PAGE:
A World of Pure Imagination
One may think the economic world consists of a complex system of inner workings that function in a precise way. That is exactly how humans of the modern world have assumed it to be for the entirety of their existence. However, the reality is that those finely greased wheels we believe to be running our society are not so complex…or even accurate for that matter. Money isn’t something that is flowing in and out of banks and circulating across the planet. It’s only present in our minds and the money system is an imaginary network set up to allow humans to barter on a large scale. Essentially, money only exists as long as we believe in it-similar to bigfoot or the loch ness monster.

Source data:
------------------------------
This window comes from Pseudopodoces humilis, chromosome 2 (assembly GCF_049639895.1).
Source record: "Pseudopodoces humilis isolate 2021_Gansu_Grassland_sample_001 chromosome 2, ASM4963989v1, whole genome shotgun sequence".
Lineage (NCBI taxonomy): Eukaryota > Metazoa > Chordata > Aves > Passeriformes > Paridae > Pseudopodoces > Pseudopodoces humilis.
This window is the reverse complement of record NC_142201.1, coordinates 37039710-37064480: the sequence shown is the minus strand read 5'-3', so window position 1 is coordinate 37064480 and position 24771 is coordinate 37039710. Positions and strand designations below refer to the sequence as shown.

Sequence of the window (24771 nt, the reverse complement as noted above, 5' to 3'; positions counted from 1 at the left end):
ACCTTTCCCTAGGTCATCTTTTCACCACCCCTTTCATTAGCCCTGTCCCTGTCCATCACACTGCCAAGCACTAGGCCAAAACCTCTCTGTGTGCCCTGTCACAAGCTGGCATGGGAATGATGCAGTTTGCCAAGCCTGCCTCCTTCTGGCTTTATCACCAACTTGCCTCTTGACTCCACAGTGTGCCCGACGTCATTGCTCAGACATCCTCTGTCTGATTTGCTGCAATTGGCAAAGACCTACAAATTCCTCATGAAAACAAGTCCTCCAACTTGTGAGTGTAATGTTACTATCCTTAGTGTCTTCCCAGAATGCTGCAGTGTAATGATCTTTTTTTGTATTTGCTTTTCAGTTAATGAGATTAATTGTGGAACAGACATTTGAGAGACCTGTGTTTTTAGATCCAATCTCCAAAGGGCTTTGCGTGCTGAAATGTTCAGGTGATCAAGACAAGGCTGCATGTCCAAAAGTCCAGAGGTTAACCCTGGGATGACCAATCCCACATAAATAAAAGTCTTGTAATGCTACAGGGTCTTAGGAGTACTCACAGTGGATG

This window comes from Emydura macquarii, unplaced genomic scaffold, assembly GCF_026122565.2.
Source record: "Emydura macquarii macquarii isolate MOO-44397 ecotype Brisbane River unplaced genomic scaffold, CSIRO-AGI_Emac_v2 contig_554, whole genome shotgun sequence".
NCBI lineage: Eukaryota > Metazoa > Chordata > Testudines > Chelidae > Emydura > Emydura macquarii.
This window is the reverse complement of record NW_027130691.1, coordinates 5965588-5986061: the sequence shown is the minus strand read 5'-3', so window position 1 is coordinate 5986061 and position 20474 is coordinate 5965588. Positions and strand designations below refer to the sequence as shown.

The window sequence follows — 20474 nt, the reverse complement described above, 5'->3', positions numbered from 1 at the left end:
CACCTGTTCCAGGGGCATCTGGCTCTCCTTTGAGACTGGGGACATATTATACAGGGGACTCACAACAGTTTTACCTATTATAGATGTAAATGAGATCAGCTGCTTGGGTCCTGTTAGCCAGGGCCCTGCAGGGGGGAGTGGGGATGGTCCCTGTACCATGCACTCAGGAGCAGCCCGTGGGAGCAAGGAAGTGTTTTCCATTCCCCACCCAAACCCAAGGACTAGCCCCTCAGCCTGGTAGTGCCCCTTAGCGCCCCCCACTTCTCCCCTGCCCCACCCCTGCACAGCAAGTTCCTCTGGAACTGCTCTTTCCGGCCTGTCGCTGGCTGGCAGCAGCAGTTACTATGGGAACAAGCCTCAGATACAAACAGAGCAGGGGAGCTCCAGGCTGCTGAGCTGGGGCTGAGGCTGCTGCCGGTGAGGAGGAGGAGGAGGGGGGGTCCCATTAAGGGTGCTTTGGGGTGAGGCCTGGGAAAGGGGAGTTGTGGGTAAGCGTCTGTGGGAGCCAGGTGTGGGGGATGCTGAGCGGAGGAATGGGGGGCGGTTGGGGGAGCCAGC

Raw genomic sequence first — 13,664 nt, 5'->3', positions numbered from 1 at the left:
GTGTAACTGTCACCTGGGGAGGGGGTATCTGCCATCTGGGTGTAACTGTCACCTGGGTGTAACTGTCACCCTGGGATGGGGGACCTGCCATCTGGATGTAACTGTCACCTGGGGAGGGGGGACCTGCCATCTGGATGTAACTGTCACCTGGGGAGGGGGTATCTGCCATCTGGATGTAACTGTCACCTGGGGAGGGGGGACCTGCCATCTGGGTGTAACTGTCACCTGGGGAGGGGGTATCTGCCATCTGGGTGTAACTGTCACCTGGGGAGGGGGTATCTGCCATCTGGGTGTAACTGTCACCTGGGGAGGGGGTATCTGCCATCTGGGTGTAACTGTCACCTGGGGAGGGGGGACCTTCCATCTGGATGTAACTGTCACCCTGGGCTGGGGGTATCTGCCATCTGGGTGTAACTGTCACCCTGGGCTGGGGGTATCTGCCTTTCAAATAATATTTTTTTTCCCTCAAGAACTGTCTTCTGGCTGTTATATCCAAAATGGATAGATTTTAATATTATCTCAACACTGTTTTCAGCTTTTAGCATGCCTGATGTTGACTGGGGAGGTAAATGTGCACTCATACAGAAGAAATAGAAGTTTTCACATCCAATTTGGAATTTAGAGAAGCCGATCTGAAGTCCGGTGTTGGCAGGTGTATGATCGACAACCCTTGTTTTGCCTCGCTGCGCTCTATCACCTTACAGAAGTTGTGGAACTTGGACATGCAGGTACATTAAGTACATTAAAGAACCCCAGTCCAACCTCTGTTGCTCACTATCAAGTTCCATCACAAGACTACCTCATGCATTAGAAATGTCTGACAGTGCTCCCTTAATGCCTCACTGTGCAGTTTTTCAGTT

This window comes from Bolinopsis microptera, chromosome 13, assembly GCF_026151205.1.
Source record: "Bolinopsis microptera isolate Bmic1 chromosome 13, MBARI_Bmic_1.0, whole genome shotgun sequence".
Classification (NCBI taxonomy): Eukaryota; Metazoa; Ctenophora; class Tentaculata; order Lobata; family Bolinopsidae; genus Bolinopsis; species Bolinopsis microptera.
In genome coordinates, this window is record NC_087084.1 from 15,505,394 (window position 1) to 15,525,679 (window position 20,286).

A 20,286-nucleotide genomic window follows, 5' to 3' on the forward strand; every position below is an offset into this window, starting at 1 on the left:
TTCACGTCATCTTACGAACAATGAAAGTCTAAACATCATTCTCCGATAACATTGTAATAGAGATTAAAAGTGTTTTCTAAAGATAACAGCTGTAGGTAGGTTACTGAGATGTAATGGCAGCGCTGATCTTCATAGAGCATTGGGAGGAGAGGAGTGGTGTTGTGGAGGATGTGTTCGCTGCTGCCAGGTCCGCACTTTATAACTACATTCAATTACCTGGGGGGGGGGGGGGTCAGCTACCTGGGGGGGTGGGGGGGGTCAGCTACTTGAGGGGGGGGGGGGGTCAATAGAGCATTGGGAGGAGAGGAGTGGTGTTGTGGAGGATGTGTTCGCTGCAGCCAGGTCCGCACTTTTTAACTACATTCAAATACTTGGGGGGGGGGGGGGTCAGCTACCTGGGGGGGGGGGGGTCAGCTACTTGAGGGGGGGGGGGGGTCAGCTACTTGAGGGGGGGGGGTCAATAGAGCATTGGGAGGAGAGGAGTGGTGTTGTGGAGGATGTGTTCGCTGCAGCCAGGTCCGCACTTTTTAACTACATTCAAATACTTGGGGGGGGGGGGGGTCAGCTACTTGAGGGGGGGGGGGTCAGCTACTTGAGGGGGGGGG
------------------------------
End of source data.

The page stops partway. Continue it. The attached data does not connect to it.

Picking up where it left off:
Examining some past examples of the financial world may make this idea easier to comprehend. As explained in the NPR podcast This American Life in the episode “The Invention of Money”, the ancient South Pacific civilization of Yap utilized its own version of currency in the form of massive coin-shaped stone sculptures-a seemingly counterintuitive form of money which actually worked beautifully for the people of Yap. The ownership of this currency was simply a mental acknowledgment of possession. Everyone respected this rule and the economy of Yap ran this way for years. This system may seem absurd, however, the current economy of the world does not differ much from that system. Consider this: the Yap islanders based their wealth on stones, which were physical in some respect, however, their value was entirely based on mentality. Citizens of the world use coins and bills as a representation of money, however, the value of those items is only a universally understood amount. Similarly, every time we make a transaction online, those numbers are not doing anything-they just symbolize cash. Now, what is increasingly interesting about this system is that as easily as the Yap islanders could own the stones, they could lose the stones. This is explained in the article “The Island of Stone Money” by Milton Friedman. When Germany acquired the island, officials painted crosses on the stones to represent the money being taken away. These crosses were taken incredibly seriously, proving how the Yap’s form of money was entirely mental-those crosses didn’t actually change anything, but the islanders believed that their wealth had altered. This is no different from similar occurrences in the United States in 1923-1933. As described in the same article by Friedman, the French bank asked the US to convert any French dollar assets in the Federal Reserve Bank of New York to gold. In response to this, “officials of the Federal Reserve Bank went to their gold vault, put in separate drawers the correct amount of gold ingots, and put a label or mark on those drawers indicating that they were the property of the French—for all it matters they could have done so by marking them ‘with a cross in black paint’ just as the Germans did to the stones.” These labels on the drawers did not affect the US gold supply, however, the US became extremely worried because they took this as seriously as if the gold had been snatched away by a Frenchman. As long as everyone agreed that someone else owned the money, no trade-off had to be made. This kind of thinking makes our economic system seem ridiculous, and honestly, it is.